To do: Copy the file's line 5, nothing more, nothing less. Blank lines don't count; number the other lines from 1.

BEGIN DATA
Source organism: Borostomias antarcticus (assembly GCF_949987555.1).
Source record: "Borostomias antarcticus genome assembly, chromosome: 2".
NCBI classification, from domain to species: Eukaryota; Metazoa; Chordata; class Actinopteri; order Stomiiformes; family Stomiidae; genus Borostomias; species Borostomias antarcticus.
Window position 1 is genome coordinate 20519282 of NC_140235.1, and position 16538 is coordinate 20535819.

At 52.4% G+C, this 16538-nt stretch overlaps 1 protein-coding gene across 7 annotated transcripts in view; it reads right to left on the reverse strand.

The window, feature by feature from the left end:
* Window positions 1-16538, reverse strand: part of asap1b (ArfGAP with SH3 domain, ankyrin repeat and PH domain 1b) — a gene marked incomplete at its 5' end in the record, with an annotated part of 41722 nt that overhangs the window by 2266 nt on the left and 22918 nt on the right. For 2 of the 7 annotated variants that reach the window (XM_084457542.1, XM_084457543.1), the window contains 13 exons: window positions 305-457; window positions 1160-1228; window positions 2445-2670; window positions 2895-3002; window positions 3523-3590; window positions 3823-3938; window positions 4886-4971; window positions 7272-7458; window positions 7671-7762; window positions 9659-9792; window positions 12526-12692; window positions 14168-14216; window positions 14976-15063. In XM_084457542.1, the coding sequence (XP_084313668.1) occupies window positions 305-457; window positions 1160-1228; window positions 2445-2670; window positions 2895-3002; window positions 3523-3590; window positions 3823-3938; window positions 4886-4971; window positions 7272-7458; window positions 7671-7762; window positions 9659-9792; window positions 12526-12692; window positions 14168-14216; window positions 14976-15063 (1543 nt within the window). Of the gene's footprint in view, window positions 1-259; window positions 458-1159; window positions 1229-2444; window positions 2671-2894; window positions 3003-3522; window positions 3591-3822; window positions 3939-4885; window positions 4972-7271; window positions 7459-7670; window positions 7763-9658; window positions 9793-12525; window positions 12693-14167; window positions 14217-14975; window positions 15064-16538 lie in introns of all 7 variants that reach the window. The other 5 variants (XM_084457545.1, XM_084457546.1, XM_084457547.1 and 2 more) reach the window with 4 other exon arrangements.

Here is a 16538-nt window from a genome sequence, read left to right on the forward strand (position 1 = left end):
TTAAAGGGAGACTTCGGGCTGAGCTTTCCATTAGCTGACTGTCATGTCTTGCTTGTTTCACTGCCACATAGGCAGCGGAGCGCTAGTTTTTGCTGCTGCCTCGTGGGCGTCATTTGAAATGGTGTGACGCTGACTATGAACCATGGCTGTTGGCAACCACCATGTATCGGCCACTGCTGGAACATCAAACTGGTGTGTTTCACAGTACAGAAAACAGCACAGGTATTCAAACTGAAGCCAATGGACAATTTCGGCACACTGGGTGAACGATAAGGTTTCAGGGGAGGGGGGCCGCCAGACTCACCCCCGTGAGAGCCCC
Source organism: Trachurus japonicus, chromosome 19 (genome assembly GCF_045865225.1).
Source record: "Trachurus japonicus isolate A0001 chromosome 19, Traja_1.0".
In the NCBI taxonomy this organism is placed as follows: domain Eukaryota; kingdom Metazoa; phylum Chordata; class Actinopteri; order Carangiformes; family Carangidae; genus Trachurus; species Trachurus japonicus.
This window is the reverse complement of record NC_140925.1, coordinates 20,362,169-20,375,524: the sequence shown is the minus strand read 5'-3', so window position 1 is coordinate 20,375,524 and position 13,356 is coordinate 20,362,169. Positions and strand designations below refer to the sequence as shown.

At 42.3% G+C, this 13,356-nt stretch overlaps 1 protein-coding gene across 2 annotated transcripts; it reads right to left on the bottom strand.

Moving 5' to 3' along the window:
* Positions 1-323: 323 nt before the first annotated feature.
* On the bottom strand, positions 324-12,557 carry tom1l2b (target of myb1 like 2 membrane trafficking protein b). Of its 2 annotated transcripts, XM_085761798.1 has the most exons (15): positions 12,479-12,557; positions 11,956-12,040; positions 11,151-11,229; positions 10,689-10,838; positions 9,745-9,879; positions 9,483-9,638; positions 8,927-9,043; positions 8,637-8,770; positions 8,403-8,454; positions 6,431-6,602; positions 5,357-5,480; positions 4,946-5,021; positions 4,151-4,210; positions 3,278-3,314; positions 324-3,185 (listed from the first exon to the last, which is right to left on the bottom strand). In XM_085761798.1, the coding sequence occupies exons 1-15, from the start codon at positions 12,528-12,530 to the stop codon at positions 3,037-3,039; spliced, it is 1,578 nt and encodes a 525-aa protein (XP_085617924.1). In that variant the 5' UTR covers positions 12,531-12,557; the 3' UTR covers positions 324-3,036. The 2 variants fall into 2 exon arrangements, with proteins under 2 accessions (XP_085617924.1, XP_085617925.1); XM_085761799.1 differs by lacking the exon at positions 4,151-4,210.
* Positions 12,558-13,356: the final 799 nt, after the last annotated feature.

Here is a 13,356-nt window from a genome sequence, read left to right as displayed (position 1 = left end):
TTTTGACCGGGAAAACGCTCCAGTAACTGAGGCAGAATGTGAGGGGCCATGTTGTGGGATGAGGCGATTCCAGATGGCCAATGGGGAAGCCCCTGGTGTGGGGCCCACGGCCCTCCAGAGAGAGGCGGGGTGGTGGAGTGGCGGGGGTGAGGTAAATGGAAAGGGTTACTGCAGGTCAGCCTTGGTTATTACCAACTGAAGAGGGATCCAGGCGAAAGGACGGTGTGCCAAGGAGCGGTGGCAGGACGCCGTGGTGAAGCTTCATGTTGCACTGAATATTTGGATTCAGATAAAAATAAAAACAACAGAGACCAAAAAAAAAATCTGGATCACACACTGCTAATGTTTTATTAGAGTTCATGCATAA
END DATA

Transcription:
At 52.4% G+C, this 16538-nt stretch overlaps 1 protein-coding gene across 7 annotated transcripts in view; it reads right to left on the reverse strand.